Children in Action

Children and Long-Distance Missions

Today’s the day. Another team is being commissioned before the church body to leave on an international missions trip. The children around you look on with awe as each team member is introduced and prayed over. Maybe they even whisper to each other about how cool it would be to participate in a trip like this.

And, they can participate! Maybe they cannot physically go on the trip, but they do have things to offer to the missions team.

Prayer. Every missions team needs prayer. They need prayer before the trip, during the trip, and even after the trip for the hearts and lives of the people to whom they witnessed. Lead group prayers with children. Assign each child or group of children a certain member of the missions team or a particular aspect of the trip to pray for, such as Vacation Bible School, Sunday School, service work, or youth ministry. Prayer is powerful, and children can help shape the missions trip by praying for the people of the country and the members of the team.

“I urge, then, first of all, that petitions, prayers, intercession and thanksgiving be made for all people” (1 Timothy 2:1 NIV).

Fall is Coming!

A famous pastor once preached a sermon titled “It’s Friday, But Sunday’s Coming.” Of course, the sermon alluded to Good Friday, the day Jesus was crucified and how desperate that day often seems. But, as the pastor reminded us, we can’t stop on Good Friday; we have to look forward to Resurrection Sunday.

Well, to play off of that sermon title, let me remind you that “It’s June, but the new church year is coming!”

Even in the heat of summer, the cooler days of fall will be here before we know it! Our missions organizations will kick off another year of teaching boys and girls about the Great Commission, missionaries who serve around the world, and ways they themselves may be called by God to serve.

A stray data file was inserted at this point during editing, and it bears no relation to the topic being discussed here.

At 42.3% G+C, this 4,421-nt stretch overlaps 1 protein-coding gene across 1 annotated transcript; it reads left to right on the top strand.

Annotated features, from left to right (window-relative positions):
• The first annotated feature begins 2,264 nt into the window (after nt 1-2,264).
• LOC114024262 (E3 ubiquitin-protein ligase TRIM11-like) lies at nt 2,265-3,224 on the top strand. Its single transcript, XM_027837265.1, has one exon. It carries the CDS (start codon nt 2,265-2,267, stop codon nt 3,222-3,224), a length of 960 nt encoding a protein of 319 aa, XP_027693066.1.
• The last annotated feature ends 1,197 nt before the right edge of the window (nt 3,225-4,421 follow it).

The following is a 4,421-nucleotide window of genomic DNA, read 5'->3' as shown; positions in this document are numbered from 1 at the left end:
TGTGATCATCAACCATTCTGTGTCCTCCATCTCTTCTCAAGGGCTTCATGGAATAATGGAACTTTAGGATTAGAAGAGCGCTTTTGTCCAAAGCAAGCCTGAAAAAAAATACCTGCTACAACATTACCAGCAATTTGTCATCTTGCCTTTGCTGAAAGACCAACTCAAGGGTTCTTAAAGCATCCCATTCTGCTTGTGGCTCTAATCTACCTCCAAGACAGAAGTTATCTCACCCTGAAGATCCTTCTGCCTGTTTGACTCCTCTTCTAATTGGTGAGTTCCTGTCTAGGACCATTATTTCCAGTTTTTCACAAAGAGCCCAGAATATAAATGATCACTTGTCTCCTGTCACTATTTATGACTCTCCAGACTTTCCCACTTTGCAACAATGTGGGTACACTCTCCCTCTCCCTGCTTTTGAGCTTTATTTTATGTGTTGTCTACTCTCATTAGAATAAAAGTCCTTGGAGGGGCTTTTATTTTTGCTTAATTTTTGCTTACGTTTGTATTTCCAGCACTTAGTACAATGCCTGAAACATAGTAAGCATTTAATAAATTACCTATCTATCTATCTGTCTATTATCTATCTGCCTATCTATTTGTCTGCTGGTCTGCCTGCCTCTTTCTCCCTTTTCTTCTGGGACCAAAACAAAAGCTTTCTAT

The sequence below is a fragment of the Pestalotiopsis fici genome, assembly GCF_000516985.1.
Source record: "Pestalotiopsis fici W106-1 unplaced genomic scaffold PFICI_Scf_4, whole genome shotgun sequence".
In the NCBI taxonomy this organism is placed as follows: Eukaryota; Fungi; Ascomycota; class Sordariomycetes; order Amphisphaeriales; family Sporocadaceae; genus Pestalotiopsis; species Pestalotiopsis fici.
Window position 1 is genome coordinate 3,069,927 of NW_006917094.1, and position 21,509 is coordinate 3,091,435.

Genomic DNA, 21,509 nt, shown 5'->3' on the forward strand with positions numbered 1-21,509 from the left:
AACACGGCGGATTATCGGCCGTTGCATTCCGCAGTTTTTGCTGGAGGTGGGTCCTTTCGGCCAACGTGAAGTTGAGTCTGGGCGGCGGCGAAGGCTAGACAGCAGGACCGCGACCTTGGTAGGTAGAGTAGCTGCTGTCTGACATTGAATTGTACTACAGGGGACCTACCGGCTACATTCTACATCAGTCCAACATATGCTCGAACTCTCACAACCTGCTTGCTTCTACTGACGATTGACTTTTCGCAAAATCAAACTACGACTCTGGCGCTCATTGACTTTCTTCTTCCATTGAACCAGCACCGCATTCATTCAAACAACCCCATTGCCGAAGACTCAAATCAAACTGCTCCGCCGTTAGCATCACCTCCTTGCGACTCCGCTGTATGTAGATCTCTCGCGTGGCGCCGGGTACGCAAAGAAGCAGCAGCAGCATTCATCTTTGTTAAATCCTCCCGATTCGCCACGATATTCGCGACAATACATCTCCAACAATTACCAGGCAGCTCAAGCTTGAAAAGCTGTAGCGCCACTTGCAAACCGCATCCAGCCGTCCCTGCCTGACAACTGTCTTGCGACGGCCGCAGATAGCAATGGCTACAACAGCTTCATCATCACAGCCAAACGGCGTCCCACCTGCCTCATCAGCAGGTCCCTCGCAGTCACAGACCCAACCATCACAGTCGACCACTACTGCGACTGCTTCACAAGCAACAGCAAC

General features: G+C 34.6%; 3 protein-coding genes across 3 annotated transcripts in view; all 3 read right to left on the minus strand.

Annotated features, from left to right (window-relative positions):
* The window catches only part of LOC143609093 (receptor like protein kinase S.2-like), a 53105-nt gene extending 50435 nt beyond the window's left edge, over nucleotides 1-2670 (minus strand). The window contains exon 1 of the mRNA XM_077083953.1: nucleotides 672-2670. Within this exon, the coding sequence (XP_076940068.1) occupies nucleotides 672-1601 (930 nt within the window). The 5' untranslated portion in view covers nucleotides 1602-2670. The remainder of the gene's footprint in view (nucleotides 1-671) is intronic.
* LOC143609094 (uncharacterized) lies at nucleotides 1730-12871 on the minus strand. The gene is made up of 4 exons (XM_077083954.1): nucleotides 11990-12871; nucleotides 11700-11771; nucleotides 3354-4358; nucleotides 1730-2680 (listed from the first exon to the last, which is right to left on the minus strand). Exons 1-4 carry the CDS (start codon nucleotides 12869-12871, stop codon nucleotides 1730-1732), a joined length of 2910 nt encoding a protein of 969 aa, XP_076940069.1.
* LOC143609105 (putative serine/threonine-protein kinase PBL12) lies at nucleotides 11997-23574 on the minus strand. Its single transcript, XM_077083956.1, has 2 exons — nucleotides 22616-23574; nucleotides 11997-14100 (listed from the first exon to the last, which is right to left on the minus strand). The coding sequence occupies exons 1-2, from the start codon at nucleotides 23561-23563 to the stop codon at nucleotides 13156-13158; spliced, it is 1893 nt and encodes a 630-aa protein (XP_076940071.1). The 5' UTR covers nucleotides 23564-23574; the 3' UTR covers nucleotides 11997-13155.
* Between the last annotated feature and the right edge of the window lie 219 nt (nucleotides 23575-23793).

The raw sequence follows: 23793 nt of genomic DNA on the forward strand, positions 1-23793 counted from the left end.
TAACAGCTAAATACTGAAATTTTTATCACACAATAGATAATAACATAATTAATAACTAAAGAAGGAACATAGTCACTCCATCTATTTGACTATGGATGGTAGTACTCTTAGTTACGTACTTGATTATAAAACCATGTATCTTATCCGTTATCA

As you prepare for the new church year, here are a few ways to start preparing now:

Missions Expedition

Missions Expedition is an individual achievement plan for boys and girls. It helps children deepen their understanding of missions. Missions Expedition can be used as a part of Children in Action. Or it can supplement any children's group or homeschool class. Either once a month or quarter, Children in Action groups are encouraged to work on a Missions Expedition.

Leaders choose assignments from Missions Expedition. These assignments include:

VBS: Very Big Suggestion

In June and July, your church is most likely hosting a Vacation Bible School (VBS). Whatever curriculum and theme you use, whether you do traditional VBS or a variation, you have a great opportunity to be on mission and to jumpstart missions education.

VBS and Backyard Kids Clubs have been on a great trend for churches in Tennessee as a way to get people outside the doors of their church and into their community to share the gospel. This has been exceptionally effective in churches in Memphis, Jackson, and Nashville, Tennessee. However, don’t forget that as you are reaching the lost children in your own community, VBS can also be a great way to introduce missions education in your church if you do not already have Girls in Action, Royal Ambassadors, or Children in Action. VBS classes can include a missions rotation. LifeWay VBS includes this in their materials, but even if you and your church are not doing the “Submerged” VBS this year, you can include a missions segment in your teaching time.

Some ideas:

How Children Can Come to Christ Through Missions Organizations

Many of the children that come to our church on Wednesday nights do not go to any church on Sundays. Our Wednesday night program might be the only time these children hear the gospel. We reach out to their families, but some of the parents will not come. How do we tell these children about Jesus while telling them about the missionaries, teaching them the lesson, and working on different projects?

Here are a few suggestions I have used.

5 Reasons Why I Am a GA Leader

Ocean View Baptist Church GA
  1. I prayed: Please provide a new GA leader to provide missions education for our girls. The answer was: You do it. I became a Girls in Action® leader then, and I am a still a leader now, because You do it still echoes in my head and my heart.